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This isn't even the most horrific image this film has to offer.

"They say a dog's supposed to be man's best friend..."
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Where the Dead Go to Die is a surreal Psychological Horror CGI animated film by James "Jimmy ScreamerClauz" Creamer, and produced by Unearthed Films, with a cast and aide from individuals such as musician Passenger of Shit and animator Emily Youcis.

It is an anthology of three short films:

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The film has become somewhat... notorious for its subject matter and the plethora of horrific imagery the film is plastered from start to finish with. It contains disturbing amounts of Gorn, nudity and controversial topics such as child pornography, sometimes all at once. If you are easily offended, watch this film at your own risk.


Tropes related to this film:

  • Abusive Parents: The only person who had anything resembling a good family life was the Killer, and even so, that life may not have even been his.
  • The Anti-Christ: Labby tries to convince Tommy that his stillborn sibling (and earlier than that, his grandfather's sheep) is this in Tainted Milk.
  • Bestiality Is Depraved: Played straight in Tainted Milk. Labby makes Tommy have sex with him in order to bring his family back to life. In the end, Tommy's parents and baby brother remain dead, even after Labby's promise.
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  • Big Bad: The Keeper of Man's Fears and the Creator of His Woes, the Humanoid Abomination who created evil.
  • Call-Back: Tommy and the Lady In The Well have the same conversation in Tainted Milk and The Masks That The Monsters Wear.
  • Central Theme: If God exists, He hates the world. Why else would it suck?
  • Conjoined Twins: Ralph has the infant face of his stillborn brother attached to the side of his head, which forces him to wear a mask to cover it.
  • Crapsack World: The world depicted in the film is depressingly bleak and hopeless—the only decent people are children, and the inverse isn't necessarily true.
  • Cyclops: A strange recurring set of shadowing humanoid monsters with teethy grins and one eye make constant appearances through each short. It should be noted that each of their one eyes are a live action shot of an actual eye.
  • Dark Parody: The first segment was meant to be a parody of Lassie where the dog is demonic. When people were legitimately scared, the rest of the movie was played for straight-up horror.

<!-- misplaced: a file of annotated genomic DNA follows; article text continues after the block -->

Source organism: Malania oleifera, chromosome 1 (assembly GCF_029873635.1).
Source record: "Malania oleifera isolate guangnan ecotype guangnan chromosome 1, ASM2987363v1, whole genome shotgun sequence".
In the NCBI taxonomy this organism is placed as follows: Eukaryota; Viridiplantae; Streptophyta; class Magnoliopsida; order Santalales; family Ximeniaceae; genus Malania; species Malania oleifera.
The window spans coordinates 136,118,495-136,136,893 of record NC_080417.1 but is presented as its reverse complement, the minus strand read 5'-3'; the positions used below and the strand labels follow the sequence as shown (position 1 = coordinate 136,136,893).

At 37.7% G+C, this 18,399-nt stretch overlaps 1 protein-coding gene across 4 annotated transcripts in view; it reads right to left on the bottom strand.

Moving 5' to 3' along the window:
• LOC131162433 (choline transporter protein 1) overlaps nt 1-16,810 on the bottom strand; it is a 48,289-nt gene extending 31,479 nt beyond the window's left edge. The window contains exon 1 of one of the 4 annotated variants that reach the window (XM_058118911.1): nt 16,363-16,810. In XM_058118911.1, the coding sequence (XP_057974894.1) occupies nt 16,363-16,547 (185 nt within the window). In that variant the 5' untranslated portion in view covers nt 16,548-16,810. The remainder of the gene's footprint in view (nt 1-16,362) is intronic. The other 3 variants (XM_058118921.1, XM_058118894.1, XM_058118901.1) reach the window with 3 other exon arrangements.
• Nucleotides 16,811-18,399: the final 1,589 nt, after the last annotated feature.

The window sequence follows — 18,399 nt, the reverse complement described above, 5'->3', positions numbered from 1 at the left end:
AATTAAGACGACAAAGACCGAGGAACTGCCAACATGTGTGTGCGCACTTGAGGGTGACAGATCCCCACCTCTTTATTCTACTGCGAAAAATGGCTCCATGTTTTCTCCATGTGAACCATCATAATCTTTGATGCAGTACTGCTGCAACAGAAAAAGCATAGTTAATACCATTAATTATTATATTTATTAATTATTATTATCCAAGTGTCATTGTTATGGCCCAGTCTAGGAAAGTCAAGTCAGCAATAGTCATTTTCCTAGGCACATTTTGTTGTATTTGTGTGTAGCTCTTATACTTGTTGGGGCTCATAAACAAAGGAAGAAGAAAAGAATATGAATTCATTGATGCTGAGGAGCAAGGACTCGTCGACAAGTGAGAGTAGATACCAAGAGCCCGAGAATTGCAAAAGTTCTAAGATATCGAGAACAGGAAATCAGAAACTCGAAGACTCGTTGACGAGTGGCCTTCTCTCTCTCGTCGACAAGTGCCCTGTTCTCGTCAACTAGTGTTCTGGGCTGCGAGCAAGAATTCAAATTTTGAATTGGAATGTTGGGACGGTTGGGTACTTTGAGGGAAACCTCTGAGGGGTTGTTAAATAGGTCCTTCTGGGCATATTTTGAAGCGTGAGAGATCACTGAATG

• Depraved Bisexual: Labby the demon dog, who has sexual interactions (or expresses lustful statements) on both genders. Though somewhat more commonly with male characters.
  • Downer Ending: All the shorts don't end very nicely, especially the first two.
  • Eldritch Abomination: In the truest sense of the trope, since the horrific supernatural beings couldn't possibly be more alien and inexplicable if they tried.
  • Exploitation Film: The horrifying imagery alone is enough to make this film a rare animated example of this trope.
  • Hellhound: Labby, very much so; other than being a Labrador, he fulfills the criteria in every other way. What exactly he is is not made very clear, but based on the imagery he is either a demon or some sort of Animalistic Abomination. Uniquely for a hellhound, he does seem to mention God a lot, and at least claims that serving the Lord is his primary motivation.
  • Hillbilly Horrors: Sophia's father is a disgusting abusive redneck who forces her to strip down and star in his own homemade child porn of her. Whenever she misbehaves, he hangs her from the ceiling wearing a muzzle tied to a chain. He even gets his hillbilly son to beat her with a stick while she is tied up there.
  • Implausible Deniability: Labby encourages this in Tainted Milk, suggesting that Tommy scratch himself up with his stillborn sibling's fingernails to make it look as though the sibling struck first.
  • Intelligible Unintelligible: The Lady in the Well in Tainted Milk. We hear what she was saying in The Masks That The Monsters Wear.
  • Karmic Death: Ralph delivers them to both his abusive parents and the horrible pedophile father of his love interest, Sophia.
  • Nothing Is Scarier: None of the recurring characters, or any of the supernatural horrors for that matter, are given any sort of overt explanation as to what they are. The most obvious interpretation would be that they're demons, but the bizarrely pro-Christian imagery and their sheer bizarreness seems to imply something else altogether.
  • The Reveal: The ending of the third short reveals the identity of the Smiling Man, as well as the symbolic roles of the other characters throughout the film. A lot is left to interpretation, though.
  • Roaring Rampage of Revenge: Labby convinces Ralph to brutally murder both of his parents, and anybody else he felt was getting between him and Sophia.
  • Shell-Shocked Veteran: One appears in Liquid Memories. It's the reason he goes nuts and assaults the Hooker- he had a war flashback.
  • The Sociopath: Daddy, who makes child porn of his daughter and hangs her from the ceiling when he dislikes her behaviour.
  • Suddenly Speaking: The Keeper Of Man's Fears and the Creator Of His Woes speaks in The Masks That The Monsters Wear.

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